Do you ever find yourself asking, “Am I a fun mom?”
The phrase, for me, conjures images of genuinely happy mothers chasing her children around the yard on a sunny day — just after spending the morning baking cookies with them in the kitchen — not caring about the spilled flour on the floor or gooey mess on the countertop.
What does it mean to be a fun mom, exactly? And, moreover, why are we worried about something that may or may not come naturally to us as parents — especially when we are already doing so much in the realm of caretaking?
Focus on what you’re good at
I think it goes back to the self-help adage, Focus on what you can do, instead of what you can’t. Or, in this case, focus on what you’re good at as a mom, as opposed to things you don’t necessarily enjoy when it comes to mothering.
In a NYTParenting article released this morning (leave it to NYTParenting to spark insight before 7 am), “I Don’t Want To Be a Fun Mom,” lead editor Jessica Grose bluntly admits activities like puzzles and pillow fights simply are not her strong suite.
In the piece, she is backed by researchers (and assumedly millions of fellow parents) when she says:
“The truth is, I don’t actually want to play capture the flag. I just want to want to play, because I want to be able to give my kids joy during a time when their normal excitements are canceled. I can continue to bake with them, read with them and do sticker mosaics with them endlessly.”
I can relate. I love reading books to my son, baking with him, taking walks, and doing the occasional art project. But pretending to be pirates on a pirate ship? I’ll leave that for his dad to navigate.
Some might argue that not doing what your kids want to do is selfish. And to an extent, I might agree with that. My point lies more so in the bigger picture of modern parenting — that while we want to provide fun experiences for our children, we shouldn’t have to feel like we are constantly bending over backwards to appease them and their weird (while hilarious) pretend play.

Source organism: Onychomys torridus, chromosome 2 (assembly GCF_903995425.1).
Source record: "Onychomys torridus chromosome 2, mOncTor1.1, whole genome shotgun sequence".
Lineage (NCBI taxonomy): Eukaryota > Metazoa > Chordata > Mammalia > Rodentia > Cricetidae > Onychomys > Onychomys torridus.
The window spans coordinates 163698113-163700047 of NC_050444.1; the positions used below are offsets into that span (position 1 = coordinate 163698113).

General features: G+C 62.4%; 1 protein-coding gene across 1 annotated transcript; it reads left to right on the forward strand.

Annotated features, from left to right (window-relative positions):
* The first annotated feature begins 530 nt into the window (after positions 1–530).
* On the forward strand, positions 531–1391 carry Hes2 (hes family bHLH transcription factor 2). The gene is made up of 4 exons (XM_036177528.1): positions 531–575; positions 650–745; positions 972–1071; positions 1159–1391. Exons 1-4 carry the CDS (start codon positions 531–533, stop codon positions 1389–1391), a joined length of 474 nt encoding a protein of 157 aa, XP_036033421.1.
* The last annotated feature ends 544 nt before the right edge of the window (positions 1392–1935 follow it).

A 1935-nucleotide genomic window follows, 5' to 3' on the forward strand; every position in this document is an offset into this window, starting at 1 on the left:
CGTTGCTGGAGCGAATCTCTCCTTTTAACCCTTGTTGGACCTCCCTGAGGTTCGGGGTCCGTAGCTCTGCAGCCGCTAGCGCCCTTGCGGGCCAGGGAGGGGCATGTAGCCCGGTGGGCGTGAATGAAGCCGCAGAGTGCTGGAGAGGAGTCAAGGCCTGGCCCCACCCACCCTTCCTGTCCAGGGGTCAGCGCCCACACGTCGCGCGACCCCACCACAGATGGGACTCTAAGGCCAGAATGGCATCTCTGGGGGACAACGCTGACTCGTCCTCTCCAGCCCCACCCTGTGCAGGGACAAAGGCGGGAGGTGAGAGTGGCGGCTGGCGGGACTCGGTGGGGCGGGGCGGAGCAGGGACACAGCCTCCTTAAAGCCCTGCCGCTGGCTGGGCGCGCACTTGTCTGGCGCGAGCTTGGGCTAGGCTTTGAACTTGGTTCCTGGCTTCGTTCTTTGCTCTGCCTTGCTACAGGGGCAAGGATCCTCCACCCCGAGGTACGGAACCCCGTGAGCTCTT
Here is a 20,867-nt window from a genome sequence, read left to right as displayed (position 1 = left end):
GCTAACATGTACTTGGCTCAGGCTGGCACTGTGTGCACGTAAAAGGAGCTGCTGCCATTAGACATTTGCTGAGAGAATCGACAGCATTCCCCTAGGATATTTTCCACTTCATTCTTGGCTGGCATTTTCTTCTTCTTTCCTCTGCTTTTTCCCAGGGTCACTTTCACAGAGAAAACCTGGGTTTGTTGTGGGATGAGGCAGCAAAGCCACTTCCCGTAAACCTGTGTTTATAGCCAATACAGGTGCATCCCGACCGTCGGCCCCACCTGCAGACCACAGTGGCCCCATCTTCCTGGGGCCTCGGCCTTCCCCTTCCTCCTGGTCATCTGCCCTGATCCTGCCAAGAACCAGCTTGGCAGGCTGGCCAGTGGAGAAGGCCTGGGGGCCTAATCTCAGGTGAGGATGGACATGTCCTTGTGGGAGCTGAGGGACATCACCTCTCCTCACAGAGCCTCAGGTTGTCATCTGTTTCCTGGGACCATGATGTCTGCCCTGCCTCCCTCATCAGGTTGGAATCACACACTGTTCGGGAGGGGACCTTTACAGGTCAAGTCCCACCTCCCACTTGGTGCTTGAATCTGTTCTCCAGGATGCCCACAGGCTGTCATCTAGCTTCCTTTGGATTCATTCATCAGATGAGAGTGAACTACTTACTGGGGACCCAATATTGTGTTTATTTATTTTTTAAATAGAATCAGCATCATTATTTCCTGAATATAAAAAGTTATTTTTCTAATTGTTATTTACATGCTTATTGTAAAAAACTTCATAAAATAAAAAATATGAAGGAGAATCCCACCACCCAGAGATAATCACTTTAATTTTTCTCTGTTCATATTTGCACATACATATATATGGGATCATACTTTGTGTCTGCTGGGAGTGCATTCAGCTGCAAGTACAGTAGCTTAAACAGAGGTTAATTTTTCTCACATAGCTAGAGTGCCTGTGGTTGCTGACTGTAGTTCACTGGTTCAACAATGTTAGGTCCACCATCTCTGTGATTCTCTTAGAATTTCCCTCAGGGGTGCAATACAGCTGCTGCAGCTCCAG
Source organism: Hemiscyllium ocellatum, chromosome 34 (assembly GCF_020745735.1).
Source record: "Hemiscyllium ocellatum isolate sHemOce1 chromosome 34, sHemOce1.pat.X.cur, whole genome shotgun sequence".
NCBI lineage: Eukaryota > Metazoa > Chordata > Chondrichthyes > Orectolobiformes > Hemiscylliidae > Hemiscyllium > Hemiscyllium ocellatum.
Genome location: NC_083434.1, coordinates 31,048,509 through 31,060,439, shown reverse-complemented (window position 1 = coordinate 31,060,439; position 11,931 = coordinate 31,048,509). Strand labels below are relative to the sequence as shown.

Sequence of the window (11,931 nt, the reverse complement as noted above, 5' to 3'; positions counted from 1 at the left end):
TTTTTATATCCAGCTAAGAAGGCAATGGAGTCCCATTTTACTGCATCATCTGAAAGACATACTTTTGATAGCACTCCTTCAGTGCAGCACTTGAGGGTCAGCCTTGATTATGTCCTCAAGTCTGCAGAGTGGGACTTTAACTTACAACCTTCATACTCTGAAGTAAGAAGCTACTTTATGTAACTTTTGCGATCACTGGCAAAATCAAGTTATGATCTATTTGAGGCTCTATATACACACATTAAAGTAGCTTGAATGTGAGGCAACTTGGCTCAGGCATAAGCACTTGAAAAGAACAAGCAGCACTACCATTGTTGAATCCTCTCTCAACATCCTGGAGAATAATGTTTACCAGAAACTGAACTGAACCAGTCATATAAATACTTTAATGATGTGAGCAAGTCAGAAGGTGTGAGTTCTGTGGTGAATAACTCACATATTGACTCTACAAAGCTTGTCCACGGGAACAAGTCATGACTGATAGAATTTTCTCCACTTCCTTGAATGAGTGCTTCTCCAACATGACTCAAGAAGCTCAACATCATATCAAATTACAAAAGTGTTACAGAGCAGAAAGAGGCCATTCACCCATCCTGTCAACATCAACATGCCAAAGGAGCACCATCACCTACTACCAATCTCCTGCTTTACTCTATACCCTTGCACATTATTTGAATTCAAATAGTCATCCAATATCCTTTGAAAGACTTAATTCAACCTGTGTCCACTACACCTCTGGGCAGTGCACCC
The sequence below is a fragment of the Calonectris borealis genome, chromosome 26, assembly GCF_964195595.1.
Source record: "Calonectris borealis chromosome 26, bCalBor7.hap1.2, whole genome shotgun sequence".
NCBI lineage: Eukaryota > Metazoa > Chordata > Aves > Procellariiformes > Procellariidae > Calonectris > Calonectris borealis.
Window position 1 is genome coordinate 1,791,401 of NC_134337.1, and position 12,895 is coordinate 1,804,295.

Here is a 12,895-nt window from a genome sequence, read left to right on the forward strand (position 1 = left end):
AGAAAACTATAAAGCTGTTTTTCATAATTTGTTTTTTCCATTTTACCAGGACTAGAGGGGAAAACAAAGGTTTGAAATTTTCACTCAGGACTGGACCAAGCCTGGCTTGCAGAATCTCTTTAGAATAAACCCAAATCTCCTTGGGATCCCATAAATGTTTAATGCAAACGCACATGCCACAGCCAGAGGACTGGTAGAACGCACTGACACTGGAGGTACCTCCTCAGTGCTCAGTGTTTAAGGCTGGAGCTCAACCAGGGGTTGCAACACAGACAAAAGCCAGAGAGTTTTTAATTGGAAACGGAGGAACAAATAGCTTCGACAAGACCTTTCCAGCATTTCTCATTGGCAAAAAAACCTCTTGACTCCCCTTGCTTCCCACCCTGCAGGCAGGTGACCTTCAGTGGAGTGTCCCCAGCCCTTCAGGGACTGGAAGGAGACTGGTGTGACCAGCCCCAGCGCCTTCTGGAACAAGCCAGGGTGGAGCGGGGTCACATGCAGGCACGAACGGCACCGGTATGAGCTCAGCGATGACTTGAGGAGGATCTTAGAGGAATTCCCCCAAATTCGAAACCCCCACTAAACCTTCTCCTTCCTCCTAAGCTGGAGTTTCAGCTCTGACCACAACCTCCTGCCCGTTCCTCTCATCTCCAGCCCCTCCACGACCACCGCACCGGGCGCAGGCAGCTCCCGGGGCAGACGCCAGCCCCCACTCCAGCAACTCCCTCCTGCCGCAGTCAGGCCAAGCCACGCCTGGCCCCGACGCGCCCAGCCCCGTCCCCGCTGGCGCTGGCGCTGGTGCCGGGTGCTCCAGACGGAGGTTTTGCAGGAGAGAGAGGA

Author and columnist Drew Magary says we shouldn’t force fun if it doesn’t feel fun for us. I admire this way of thinking. We put too much pressure on ourselves as it is. Do we really need to add to that pressure by questioning our willingness to make clouds out of shaving cream?
“The worst thing you can do as a parent is try to force ‘fun’ when it’s not actually fun for you. And, if you’re trying too hard for rule-breaking fun, you’re no longer a parent. You’re the uncle who’s introducing your kids to cigarettes.”
I’ll clean if you dance to Baby Shark Do Do
Marriage and family therapist Sinead Smyth explains we should take time to compliment our partners on their strengths as a parent, as opposed to fixating on things we view as shortcomings. It sounds so simple, but is really hard to see in the moment. Everything is easier to understand in retrospect.
Dr. Smyth says:
“If we don’t pause and look for the good and things we do appreciate about ourselves and our co-parent, we’re not going to see it.”
In my case, my strengths as a mom lean heavily toward the nurturing side of parenting, like cooking, bathing, kissing ouchies, and getting my son emotionally prepared for preschool. My husband’s strengths lie in playing sports, being silly, having a lot of patience, and taking time out to teach Cy how things work.
But one isn’t better or more right than the other. I think we do a good job of complimenting each other as partners and as parents. That isn’t to say we don’t have disagreements on ways to discipline or foster communication in our fragile 4-year-old.
In an age where “present parents” are praised for foregoing their own identities in lieu of taking on explicit motherhood-ly roles, can we be fun and nurturing? Can we be spontaneous and efficient?
And, if we’re the ones putting labels on our parenting style (cool mom, fun mom, strict mom, healthy mom), does that dignify others putting labels on us?
As always, thank you for reading!
We’ve been reading Wacky Wednesday in our house the past 3 weeks. So, Happy Wacky Wednesday. I’m confident we will be putting shoes on top our heads for the better half of the afternoon.